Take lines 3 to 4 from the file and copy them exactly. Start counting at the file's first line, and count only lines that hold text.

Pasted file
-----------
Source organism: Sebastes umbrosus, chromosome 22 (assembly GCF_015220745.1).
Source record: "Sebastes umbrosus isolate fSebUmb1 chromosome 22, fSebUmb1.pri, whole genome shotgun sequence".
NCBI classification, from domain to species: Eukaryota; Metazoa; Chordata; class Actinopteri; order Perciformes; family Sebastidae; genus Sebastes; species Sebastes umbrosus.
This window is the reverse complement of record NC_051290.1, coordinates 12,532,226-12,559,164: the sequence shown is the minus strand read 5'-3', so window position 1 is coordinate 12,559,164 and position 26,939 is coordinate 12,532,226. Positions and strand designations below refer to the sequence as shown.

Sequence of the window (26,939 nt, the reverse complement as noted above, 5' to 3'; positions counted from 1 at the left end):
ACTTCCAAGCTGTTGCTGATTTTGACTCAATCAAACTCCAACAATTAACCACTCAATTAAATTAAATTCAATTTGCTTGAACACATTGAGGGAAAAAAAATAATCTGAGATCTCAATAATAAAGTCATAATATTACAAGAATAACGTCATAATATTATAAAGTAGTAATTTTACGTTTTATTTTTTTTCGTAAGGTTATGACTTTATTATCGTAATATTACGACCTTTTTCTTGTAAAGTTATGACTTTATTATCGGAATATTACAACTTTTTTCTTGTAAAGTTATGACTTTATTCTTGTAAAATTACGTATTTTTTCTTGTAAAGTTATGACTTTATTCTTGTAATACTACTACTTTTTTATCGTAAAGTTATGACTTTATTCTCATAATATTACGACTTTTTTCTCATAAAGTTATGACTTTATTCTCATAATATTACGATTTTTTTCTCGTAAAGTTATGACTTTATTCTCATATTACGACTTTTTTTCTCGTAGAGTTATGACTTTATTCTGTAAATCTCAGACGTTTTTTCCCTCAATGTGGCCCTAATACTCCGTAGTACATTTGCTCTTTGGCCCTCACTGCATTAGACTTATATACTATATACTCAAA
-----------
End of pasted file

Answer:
NCBI classification, from domain to species: Eukaryota; Metazoa; Chordata; class Actinopteri; order Perciformes; family Sebastidae; genus Sebastes; species Sebastes umbrosus.
This window is the reverse complement of record NC_051290.1, coordinates 12,532,226-12,559,164: the sequence shown is the minus strand read 5'-3', so window position 1 is coordinate 12,559,164 and position 26,939 is coordinate 12,532,226. Positions and strand designations below refer to the sequence as shown.